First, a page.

The Friends function only because of the hard work of volunteers. We need your help!
If you would like to help in any of the ways listed below, please contact us. We’d love to hear from you.
Book Sale and The Book Cellar
There are many ways that you can help with the book sales from donating books to sorting books to working at the book sale. We have a “Social Book Sorting” evening on Wednesdays. (For details, see the calendar in the Friends’ Room on the lower level of the library.) The Book Sale Chairman will provide a brief training to all new book sorters. (We’re sorry, but book dealers may not sort books.)
The FGFL newsletter is published several times a year. We are always looking for fresh article ideas, help with editing and layout, and assistance preparing and mailing the newsletters. For more information, visit our Newsletter page.
There is plenty to do to help out in our membership area from making phone calls to managing membership data.
There is always so much going on with the group, we need volunteers to help us spread the word about our exciting book sales and projects. Would you like to help us put up fliers, create bulletin boards and make announcements?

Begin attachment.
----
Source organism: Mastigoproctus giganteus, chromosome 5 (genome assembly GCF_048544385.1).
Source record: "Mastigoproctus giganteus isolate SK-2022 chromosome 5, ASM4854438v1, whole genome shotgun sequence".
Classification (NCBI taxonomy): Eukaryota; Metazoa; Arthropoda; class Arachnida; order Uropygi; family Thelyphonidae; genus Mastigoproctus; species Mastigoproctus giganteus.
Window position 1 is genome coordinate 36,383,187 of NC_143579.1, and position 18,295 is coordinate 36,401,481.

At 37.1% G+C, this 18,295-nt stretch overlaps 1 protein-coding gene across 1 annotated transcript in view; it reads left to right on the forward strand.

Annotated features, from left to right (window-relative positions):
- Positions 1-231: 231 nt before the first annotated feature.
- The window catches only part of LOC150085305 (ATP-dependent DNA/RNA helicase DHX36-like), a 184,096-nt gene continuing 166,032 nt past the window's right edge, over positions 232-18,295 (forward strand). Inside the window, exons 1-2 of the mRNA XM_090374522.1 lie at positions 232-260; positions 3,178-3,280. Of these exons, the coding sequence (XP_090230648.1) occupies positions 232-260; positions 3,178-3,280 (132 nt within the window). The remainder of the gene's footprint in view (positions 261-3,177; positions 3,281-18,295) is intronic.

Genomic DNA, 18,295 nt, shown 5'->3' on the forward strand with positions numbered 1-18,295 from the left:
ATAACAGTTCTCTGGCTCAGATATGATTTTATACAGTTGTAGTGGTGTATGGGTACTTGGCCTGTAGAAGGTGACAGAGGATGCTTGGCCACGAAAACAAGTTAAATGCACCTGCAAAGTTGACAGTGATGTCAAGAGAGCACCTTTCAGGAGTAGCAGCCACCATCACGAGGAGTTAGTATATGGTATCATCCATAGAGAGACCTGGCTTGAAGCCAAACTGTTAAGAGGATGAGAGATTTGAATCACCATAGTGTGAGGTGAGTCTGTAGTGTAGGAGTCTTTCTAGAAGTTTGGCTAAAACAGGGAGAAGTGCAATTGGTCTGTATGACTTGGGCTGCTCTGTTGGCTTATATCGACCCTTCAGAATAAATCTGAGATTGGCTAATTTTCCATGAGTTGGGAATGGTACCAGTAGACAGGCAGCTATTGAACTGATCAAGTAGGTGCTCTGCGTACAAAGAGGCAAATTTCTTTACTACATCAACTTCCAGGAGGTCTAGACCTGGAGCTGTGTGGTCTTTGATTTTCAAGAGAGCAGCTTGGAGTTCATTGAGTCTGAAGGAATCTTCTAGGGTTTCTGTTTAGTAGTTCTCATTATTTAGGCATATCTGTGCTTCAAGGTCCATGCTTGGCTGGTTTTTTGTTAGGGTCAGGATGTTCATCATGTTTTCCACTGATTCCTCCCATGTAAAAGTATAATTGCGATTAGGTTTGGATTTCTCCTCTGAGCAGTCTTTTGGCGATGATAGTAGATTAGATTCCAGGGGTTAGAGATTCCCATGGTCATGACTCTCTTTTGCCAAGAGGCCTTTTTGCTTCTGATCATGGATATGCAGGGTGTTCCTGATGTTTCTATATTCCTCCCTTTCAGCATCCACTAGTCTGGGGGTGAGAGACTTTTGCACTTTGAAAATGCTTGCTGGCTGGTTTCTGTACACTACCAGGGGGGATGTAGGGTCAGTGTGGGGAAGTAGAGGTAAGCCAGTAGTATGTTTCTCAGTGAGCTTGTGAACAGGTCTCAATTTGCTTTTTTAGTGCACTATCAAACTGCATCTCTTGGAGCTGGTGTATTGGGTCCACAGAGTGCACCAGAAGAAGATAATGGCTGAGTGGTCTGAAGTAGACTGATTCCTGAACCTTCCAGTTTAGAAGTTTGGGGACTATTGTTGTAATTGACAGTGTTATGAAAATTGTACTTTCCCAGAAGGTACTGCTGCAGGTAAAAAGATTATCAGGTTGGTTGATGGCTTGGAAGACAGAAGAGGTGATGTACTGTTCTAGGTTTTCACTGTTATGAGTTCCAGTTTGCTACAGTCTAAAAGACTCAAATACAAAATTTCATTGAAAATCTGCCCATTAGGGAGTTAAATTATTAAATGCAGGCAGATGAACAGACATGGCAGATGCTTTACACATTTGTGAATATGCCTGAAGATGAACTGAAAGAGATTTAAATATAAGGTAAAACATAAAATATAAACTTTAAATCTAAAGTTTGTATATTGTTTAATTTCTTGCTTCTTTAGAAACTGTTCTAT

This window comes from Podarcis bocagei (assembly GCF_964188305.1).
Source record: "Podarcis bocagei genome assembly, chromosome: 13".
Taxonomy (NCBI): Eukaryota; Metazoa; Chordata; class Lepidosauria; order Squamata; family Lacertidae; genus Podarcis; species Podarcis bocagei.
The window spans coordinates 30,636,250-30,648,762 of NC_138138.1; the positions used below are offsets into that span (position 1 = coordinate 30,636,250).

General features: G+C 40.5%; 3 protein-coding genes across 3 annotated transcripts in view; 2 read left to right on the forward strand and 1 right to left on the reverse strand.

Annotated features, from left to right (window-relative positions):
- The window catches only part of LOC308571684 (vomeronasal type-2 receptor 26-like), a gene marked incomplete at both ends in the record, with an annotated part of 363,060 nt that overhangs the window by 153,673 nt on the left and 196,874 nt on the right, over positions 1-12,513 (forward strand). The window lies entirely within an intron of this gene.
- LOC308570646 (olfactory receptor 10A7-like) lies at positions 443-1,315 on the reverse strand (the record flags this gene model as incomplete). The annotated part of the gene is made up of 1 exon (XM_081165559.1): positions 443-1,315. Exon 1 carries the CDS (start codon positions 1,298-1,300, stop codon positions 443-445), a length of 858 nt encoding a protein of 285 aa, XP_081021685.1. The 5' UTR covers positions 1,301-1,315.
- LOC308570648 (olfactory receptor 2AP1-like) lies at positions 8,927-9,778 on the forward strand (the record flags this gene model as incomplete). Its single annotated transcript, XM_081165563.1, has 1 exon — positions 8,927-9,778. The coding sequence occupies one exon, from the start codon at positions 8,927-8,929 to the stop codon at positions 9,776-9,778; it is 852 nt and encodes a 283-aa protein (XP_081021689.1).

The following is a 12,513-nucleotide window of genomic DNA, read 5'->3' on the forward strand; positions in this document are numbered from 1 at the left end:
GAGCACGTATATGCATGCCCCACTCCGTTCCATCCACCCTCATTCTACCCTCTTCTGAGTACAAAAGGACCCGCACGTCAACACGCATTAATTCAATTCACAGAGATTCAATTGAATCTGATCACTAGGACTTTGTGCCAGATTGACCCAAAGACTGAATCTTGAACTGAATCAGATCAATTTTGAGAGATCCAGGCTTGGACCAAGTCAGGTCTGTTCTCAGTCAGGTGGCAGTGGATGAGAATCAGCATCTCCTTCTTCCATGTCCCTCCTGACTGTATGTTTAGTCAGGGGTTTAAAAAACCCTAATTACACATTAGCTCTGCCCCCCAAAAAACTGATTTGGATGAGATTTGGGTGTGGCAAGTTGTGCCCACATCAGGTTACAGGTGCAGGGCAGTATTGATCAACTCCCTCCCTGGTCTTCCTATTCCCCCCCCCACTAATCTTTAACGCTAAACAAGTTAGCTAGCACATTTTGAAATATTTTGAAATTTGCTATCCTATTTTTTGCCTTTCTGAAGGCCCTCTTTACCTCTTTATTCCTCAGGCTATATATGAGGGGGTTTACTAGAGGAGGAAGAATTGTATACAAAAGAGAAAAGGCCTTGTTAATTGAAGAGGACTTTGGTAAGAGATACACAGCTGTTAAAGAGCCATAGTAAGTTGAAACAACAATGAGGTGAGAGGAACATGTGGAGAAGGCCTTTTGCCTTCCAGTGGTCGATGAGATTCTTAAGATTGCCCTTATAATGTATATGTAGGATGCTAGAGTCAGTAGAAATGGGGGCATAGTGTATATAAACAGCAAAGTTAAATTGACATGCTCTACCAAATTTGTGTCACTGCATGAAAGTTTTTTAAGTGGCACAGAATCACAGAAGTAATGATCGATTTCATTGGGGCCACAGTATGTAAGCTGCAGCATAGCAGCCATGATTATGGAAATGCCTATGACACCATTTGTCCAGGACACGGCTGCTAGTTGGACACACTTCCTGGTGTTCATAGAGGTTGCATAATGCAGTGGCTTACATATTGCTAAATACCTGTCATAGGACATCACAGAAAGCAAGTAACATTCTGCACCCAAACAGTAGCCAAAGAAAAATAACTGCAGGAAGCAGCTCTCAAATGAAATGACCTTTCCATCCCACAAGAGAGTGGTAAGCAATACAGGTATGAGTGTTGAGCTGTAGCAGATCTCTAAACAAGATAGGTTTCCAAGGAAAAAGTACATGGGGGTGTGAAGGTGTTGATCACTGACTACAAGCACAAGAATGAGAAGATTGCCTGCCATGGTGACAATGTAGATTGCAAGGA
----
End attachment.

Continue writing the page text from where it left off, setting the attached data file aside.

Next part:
No matter what your expertise is, there is always a place for you at the FGFL
“Some of my most vivid memories of childhood include trips to the Gale Free Library: ascending the back staircase to the magical children’s room for story time; sitting on the rolling step stool in the basement reading; the smell of the books, the reverent hush of a sacred place, and the bliss of getting lost between the covers of a book as I felt a new world emerge before me. With so many books in one place, the library was my idea of heaven. I have recently moved back to the area and find myself, like a magnet, drawn to the library, quite happy to give a little bit in return for so many wonderful memories.”
– Jennifer Davies
Volunteering with the Friends, “…is my way of giving back to an organization that has been such an integral part of my family’s life. It makes me feel connected to the community in which I live.”
– Kathy Hancock